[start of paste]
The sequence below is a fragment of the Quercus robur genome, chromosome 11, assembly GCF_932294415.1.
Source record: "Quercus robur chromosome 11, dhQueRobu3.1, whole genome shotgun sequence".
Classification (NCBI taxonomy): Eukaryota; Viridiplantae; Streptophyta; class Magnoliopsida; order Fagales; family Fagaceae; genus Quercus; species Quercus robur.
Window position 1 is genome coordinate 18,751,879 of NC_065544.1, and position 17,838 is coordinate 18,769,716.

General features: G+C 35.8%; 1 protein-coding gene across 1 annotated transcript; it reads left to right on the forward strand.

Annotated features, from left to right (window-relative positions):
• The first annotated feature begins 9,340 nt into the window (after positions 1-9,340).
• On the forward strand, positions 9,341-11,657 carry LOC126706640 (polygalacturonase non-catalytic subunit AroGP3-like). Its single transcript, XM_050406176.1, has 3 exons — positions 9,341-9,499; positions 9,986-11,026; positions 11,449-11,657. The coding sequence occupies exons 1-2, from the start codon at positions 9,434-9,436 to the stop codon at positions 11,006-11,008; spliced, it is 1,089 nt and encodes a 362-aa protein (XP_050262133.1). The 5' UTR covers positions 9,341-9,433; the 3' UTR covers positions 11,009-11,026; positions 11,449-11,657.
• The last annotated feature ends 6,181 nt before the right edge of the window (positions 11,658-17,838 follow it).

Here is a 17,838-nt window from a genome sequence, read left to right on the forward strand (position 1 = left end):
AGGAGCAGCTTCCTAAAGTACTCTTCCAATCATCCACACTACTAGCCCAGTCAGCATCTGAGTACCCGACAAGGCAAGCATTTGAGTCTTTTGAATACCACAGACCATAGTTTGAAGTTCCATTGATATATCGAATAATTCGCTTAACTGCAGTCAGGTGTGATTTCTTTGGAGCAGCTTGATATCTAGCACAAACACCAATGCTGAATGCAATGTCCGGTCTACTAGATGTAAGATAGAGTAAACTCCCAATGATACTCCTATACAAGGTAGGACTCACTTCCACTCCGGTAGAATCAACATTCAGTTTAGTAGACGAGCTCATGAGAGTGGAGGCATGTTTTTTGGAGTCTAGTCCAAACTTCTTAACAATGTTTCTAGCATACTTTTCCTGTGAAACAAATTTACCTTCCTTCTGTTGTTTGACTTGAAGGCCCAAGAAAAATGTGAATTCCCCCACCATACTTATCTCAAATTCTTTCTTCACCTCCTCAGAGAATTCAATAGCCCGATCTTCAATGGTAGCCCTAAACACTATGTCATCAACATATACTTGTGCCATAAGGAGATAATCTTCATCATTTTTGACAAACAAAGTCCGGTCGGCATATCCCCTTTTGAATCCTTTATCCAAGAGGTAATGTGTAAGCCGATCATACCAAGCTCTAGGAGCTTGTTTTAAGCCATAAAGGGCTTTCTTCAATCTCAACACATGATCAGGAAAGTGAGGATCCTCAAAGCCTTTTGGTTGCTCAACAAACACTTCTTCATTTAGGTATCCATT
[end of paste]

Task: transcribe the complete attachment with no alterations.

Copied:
The sequence below is a fragment of the Quercus robur genome, chromosome 11, assembly GCF_932294415.1.
Source record: "Quercus robur chromosome 11, dhQueRobu3.1, whole genome shotgun sequence".
Classification (NCBI taxonomy): Eukaryota; Viridiplantae; Streptophyta; class Magnoliopsida; order Fagales; family Fagaceae; genus Quercus; species Quercus robur.
Window position 1 is genome coordinate 18,751,879 of NC_065544.1, and position 17,838 is coordinate 18,769,716.

General features: G+C 35.8%; 1 protein-coding gene across 1 annotated transcript; it reads left to right on the forward strand.

Annotated features, from left to right (window-relative positions):
• The first annotated feature begins 9,340 nt into the window (after positions 1-9,340).
• On the forward strand, positions 9,341-11,657 carry LOC126706640 (polygalacturonase non-catalytic subunit AroGP3-like). Its single transcript, XM_050406176.1, has 3 exons — positions 9,341-9,499; positions 9,986-11,026; positions 11,449-11,657. The coding sequence occupies exons 1-2, from the start codon at positions 9,434-9,436 to the stop codon at positions 11,006-11,008; spliced, it is 1,089 nt and encodes a 362-aa protein (XP_050262133.1). The 5' UTR covers positions 9,341-9,433; the 3' UTR covers positions 11,009-11,026; positions 11,449-11,657.
• The last annotated feature ends 6,181 nt before the right edge of the window (positions 11,658-17,838 follow it).

Here is a 17,838-nt window from a genome sequence, read left to right on the forward strand (position 1 = left end):
AGGAGCAGCTTCCTAAAGTACTCTTCCAATCATCCACACTACTAGCCCAGTCAGCATCTGAGTACCCGACAAGGCAAGCATTTGAGTCTTTTGAATACCACAGACCATAGTTTGAAGTTCCATTGATATATCGAATAATTCGCTTAACTGCAGTCAGGTGTGATTTCTTTGGAGCAGCTTGATATCTAGCACAAACACCAATGCTGAATGCAATGTCCGGTCTACTAGATGTAAGATAGAGTAAACTCCCAATGATACTCCTATACAAGGTAGGACTCACTTCCACTCCGGTAGAATCAACATTCAGTTTAGTAGACGAGCTCATGAGAGTGGAGGCATGTTTTTTGGAGTCTAGTCCAAACTTCTTAACAATGTTTCTAGCATACTTTTCCTGTGAAACAAATTTACCTTCCTTCTGTTGTTTGACTTGAAGGCCCAAGAAAAATGTGAATTCCCCCACCATACTTATCTCAAATTCTTTCTTCACCTCCTCAGAGAATTCAATAGCCCGATCTTCAATGGTAGCCCTAAACACTATGTCATCAACATATACTTGTGCCATAAGGAGATAATCTTCATCATTTTTGACAAACAAAGTCCGGTCGGCATATCCCCTTTTGAATCCTTTATCCAAGAGGTAATGTGTAAGCCGATCATACCAAGCTCTAGGAGCTTGTTTTAAGCCATAAAGGGCTTTCTTCAATCTCAACACATGATCAGGAAAGTGAGGATCCTCAAAGCCTTTTGGTTGCTCAACAAACACTTCTTCATTTAGGTATCCATT